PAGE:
Auckland lawyer Kathryn Beck is the New Zealand Law Society's President-Elect.
The Law Society's Auckland Vice-President, Ms Beck is a founding partner of SBM Legal, a boutique employment law firm based in Auckland but operating throughout New Zealand.
"I am a passionate, committed lawyer," Ms Beck says. "I love my job and I love my profession."
With a BCom (Labour Relations) and LLB from Auckland University, Ms Beck was previously a partner at Haigh Lyon, where she led the employment law team and was also head of litigation.
She was with Haigh Lyon for 11 years before she established SBM Legal (Swarbrick Beck Mackinnon) in 2005.
She has acted in many leading cases and is a key adviser and facilitator in a number of ongoing, high level union-employer relationships. In addition to employment law, her practice has developed to include health and education law.
Ms Beck is also experienced in alternative dispute resolution and acts as a mediator and facilitator, and has conducted independent investigations for several large companies, charitable institutions, Trust Boards and a government department.
She has also acted as chair and member of disciplinary committees in matters of student discipline for a large tertiary institution.
A former convenor of the Law Society's Employment Law Committee, Ms Beck has presented submissions for the Law Society to select committees on legislative change.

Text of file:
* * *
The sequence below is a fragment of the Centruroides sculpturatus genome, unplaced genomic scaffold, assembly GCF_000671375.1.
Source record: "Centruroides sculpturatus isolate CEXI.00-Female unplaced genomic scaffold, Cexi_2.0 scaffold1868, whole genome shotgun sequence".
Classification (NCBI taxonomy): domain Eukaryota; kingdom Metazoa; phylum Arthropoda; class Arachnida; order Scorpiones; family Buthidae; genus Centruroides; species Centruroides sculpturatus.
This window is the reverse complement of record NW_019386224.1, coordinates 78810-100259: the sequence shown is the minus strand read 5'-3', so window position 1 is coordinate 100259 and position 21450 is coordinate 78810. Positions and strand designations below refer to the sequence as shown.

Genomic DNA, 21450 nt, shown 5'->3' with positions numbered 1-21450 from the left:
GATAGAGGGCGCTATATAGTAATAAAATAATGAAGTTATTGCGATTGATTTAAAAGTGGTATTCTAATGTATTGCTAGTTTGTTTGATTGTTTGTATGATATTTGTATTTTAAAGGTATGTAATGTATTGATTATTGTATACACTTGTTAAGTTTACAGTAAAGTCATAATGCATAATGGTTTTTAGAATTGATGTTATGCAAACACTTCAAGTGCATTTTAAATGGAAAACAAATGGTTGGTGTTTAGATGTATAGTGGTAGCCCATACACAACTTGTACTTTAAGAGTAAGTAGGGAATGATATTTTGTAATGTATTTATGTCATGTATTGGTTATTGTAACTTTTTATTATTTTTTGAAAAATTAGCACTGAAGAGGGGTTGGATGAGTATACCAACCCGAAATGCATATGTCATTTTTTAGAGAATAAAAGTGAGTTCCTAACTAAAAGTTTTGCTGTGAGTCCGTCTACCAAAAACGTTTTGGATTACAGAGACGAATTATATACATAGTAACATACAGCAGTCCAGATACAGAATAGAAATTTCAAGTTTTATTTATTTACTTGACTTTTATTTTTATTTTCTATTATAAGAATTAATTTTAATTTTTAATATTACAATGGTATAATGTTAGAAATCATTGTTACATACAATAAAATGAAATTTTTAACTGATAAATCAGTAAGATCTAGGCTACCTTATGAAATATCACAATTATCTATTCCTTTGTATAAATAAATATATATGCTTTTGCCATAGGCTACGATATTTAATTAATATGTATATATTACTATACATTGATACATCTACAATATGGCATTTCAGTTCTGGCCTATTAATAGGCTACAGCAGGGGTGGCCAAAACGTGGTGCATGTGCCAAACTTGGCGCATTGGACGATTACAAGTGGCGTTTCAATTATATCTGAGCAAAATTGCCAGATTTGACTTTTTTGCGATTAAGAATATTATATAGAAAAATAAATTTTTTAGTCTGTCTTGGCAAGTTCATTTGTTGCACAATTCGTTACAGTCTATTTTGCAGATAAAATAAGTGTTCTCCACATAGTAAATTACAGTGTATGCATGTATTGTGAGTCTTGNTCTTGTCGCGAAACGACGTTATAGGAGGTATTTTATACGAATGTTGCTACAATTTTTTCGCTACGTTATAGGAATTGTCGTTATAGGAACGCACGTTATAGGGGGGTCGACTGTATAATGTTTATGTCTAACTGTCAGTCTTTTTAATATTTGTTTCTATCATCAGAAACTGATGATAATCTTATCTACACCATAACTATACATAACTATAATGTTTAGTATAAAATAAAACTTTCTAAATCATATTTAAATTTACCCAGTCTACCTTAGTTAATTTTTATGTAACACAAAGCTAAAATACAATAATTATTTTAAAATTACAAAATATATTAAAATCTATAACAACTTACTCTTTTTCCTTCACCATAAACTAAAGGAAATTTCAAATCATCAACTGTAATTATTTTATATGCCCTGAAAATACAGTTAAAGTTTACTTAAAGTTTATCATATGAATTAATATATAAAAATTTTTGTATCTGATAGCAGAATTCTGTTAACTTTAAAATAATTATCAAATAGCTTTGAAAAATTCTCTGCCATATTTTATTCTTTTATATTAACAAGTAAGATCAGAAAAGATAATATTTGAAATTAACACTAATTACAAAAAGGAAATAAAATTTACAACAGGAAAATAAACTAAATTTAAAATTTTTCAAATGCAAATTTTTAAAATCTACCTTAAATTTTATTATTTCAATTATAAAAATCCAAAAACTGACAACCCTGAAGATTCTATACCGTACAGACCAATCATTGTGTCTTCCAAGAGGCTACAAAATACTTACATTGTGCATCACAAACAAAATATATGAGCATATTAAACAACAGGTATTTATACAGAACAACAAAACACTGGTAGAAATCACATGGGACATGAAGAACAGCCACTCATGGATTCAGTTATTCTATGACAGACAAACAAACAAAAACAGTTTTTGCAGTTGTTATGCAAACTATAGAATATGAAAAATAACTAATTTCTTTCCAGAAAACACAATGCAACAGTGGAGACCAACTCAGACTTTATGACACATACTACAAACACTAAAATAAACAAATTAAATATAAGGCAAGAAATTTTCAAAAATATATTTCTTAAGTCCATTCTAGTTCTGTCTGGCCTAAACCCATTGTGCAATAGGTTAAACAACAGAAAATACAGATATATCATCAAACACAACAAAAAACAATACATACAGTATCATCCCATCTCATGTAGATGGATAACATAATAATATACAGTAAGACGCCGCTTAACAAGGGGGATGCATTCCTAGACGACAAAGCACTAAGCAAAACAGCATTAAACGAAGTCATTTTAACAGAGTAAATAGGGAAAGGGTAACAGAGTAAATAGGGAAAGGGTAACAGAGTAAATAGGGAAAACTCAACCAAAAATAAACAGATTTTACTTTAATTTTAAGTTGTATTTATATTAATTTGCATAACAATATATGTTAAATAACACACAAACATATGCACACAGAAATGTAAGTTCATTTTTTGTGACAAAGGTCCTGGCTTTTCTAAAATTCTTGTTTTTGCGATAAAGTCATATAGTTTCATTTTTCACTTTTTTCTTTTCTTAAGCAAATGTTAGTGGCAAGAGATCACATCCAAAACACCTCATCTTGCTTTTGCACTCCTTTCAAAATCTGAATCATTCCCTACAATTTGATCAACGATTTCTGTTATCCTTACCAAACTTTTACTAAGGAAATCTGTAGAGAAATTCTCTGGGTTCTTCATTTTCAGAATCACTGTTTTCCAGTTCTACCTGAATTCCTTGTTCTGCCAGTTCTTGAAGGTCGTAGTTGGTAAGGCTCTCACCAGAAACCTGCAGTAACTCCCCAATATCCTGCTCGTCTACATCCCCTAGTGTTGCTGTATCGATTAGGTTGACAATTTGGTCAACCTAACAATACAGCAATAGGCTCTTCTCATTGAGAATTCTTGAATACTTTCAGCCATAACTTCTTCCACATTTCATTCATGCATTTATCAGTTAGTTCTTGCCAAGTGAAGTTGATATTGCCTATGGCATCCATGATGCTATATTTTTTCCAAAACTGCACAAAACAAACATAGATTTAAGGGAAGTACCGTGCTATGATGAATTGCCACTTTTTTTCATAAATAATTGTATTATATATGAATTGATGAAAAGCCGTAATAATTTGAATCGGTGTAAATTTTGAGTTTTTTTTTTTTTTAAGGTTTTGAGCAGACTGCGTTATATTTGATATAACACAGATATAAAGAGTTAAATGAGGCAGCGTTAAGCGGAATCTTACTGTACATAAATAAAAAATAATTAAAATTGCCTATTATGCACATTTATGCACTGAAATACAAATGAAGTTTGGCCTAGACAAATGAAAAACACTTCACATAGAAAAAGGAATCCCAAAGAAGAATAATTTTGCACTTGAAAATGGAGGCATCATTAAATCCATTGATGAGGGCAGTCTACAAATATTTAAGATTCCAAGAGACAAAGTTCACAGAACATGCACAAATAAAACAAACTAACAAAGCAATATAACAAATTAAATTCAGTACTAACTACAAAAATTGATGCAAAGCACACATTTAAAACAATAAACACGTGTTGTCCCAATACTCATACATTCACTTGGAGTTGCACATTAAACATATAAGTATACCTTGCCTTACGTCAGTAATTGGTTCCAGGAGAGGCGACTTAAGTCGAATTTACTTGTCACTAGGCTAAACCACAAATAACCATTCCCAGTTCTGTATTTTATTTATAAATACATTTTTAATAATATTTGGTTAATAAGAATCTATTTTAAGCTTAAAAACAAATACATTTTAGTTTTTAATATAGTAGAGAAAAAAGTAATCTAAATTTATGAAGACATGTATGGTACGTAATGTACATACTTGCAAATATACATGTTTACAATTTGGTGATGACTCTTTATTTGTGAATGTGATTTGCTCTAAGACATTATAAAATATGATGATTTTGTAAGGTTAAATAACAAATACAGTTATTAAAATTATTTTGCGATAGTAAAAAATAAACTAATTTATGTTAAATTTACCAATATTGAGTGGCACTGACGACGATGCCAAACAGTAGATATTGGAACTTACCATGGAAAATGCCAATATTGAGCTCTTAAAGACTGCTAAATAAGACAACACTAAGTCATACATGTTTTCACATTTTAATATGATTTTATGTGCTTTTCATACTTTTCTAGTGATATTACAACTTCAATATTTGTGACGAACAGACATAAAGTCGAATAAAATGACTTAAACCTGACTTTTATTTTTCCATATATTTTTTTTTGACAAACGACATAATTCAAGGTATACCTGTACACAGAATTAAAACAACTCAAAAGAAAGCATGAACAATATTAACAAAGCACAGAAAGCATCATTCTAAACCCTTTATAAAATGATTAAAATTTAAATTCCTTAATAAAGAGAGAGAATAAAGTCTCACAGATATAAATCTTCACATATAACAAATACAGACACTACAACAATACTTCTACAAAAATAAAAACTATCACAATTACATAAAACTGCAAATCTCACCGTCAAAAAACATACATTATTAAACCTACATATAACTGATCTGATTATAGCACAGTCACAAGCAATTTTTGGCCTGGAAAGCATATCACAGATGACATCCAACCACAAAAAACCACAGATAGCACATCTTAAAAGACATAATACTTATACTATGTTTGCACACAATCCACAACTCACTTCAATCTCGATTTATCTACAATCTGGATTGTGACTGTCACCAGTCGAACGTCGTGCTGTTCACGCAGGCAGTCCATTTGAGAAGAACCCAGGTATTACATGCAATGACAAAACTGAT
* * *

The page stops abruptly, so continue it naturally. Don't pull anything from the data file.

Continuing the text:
In addition, she has been involved in educational road shows for the Law Society, and as a regular invited speaker at ADLS, the Law Society and private conferences. Last year, she presented a paper at the International Bar Association Conference in Tokyo. Her presentation came during a session dealing with the global search for talent.
She has also liaised with various government departments on issues relating to both her specialist area and also areas relating to women in the law and access to justice.
She is a member of Board of the Auckland Community Law Centre (formerly the Grey Lynn Community Law Centre) and has been on the ADLS Council, as well as the New Zealand Law Society's Auckland branch Council.
Her governance experience also includes being a founding Trustee and later Chair of the Kotuku Trust, which has contracts with the Ministry of Health and the Ministry of Social Development for the support and care of disabled young people.